I’m supposed to write about teen issues. For this month I decided to tackle the subject of blogging.
In case any of you were wondering, I love to blog. I’ve had one for years and years. Now, that doesn’t mean that I’ve been writing in it all these years, I haven’t. In fact, when I started a new blog a few weeks ago I almost deleted my first one, but didn’t have the heart to do so. Now I’m the happy up keeper of two blogs. Hip-hip-hurray!
I post quite frequently in my newest one. You see, I’m kind of addicted. Obviously, I love the writing and designing aspects of it, but I also love the openness it offers. I can literally write about anything I want to with as many, or as few, words as I want. I think that is what draws a lot of people to blogging.
I don’t know how many of you have your own blogs, but I highly recommend them. For one thing, your blog can be absolutely anything you want it to be. It can be like an online journal, a public forum for ideas, an update on trips you’re taking, or the life story of your prized tomato. Quite literally anything in your life can be translated into a blog.
I think it’s worth getting a blog simply to set it up. I love picking out backgrounds and fonts, coming up with a title that I think describes what I’m writing about, and eating the snack that always accompanies this process. I love picking out the “gadgets” to put on the site. Deciding whether I should have a links to other blogs or use a gadget that allows my writing to be translated into other languages. And the most important one: which picture of me I should use.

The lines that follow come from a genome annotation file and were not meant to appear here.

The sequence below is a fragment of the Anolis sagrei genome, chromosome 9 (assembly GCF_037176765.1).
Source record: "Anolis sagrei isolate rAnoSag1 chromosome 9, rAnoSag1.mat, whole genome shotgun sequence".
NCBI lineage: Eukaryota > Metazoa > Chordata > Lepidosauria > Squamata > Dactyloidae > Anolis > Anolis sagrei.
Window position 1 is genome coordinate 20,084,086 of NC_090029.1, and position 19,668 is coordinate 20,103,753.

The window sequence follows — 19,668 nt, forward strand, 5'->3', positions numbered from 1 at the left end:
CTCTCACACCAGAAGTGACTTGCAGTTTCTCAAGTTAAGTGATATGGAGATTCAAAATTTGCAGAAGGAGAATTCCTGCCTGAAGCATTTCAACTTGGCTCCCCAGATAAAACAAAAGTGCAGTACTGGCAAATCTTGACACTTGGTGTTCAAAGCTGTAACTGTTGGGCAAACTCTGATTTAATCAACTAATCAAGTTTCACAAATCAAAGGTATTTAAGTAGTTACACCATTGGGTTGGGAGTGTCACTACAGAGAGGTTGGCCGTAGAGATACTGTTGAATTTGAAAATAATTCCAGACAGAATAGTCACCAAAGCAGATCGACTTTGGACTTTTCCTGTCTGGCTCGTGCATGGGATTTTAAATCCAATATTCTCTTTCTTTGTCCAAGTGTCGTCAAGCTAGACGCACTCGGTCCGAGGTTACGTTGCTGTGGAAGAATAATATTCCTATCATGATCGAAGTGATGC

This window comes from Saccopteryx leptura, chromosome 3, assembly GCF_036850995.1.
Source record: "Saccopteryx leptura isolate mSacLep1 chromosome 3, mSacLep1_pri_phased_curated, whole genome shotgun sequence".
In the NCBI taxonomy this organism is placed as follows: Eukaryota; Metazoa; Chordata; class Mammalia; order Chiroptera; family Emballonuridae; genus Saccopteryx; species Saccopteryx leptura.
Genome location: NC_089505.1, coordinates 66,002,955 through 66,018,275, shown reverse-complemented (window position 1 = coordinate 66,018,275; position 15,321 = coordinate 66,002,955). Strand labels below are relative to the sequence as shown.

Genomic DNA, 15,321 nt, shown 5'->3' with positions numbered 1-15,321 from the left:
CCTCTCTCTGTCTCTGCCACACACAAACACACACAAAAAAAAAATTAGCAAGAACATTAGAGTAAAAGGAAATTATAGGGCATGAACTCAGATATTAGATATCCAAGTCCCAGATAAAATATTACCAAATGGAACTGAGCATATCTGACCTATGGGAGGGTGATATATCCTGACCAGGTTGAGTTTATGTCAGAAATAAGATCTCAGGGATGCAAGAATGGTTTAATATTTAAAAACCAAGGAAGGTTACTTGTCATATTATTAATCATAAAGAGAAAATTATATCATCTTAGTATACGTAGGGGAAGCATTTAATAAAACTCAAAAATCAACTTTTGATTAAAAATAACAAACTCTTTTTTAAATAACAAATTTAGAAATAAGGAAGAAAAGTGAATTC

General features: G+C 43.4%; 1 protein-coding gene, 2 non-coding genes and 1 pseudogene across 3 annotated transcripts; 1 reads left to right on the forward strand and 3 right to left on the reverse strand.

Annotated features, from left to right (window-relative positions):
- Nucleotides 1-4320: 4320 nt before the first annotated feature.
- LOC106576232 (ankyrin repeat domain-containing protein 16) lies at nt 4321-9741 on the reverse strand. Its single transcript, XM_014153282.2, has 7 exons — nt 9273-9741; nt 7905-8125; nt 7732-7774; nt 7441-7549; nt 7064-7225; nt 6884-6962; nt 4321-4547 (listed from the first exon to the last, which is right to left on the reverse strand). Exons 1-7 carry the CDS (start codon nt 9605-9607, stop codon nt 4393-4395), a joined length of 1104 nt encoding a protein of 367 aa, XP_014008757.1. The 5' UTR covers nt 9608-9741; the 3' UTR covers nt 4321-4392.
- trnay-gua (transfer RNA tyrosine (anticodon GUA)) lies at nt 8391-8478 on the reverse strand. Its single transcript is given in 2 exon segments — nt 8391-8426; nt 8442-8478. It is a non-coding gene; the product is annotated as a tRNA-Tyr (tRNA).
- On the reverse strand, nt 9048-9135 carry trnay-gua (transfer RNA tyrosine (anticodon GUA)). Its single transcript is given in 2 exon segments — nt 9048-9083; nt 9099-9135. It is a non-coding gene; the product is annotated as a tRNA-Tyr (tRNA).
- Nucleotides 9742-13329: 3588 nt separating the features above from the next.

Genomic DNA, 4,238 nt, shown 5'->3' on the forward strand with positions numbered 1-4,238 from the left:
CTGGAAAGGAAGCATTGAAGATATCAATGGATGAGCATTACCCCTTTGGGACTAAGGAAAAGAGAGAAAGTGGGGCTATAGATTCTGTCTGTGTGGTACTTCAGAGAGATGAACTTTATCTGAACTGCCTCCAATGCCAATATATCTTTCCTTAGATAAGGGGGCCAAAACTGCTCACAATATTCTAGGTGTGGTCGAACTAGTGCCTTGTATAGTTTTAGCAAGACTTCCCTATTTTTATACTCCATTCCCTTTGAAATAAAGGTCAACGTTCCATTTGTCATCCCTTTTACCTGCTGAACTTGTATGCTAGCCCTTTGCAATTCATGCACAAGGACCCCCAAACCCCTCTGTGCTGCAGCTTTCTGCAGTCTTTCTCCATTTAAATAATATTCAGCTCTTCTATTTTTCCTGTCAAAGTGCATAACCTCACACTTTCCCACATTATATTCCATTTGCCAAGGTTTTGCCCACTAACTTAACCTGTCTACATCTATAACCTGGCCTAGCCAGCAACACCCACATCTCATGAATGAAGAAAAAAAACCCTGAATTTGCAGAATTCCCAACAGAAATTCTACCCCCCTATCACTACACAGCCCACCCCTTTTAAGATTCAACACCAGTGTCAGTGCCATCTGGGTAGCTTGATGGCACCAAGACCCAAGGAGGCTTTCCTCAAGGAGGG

For me the hardest thing about a blog is publicity. How can anybody read it if they don’t know about it? I post links on Facebook and email people encouraging them to follow me. For those of you with blogs, you know that following is a key part of the equation. It means that at least some people are reading it. The hope is that they’ll tell other people about how amazing your blog is and then your views will skyrocket. That’s the goal anyway.
One of the coolest thing about having a blog is being able to see my development, both as a writer and as a person. Looking back at my posts in my first blog it’s pretty obvious I was trying too hard to be funny, the wording was choppy, and I had issues. But I actually get a lot of inspiration for current writing projects from that old blog of mine. As I said, it’s very interesting to read through my old thoughts in my old styles of writing.
The problem arises when, like anything else on the Internet, blogs are abused. Because it’s so open, things sometimes come out that were never meant to be said, written, or read by other people. In my opinion, blogs are wonderful things, you just have to make sure that whatever you write is OK for everyone to read and not just a select few. With the Internet, your ideas are out there for literally anyone to see. But you’ve probably heard that plenty of times before.
A lot of websites have free blogging. So, if you’re reading this wishing that you could have a blog, go right ahead and get one. Just think of me as you set it up, that’s my favorite part.
Miriam A. Thurber is a rising junior at Unatego Central School. ‘Teen Talk’ columns can be found at www.thedailystar.com/teentalk.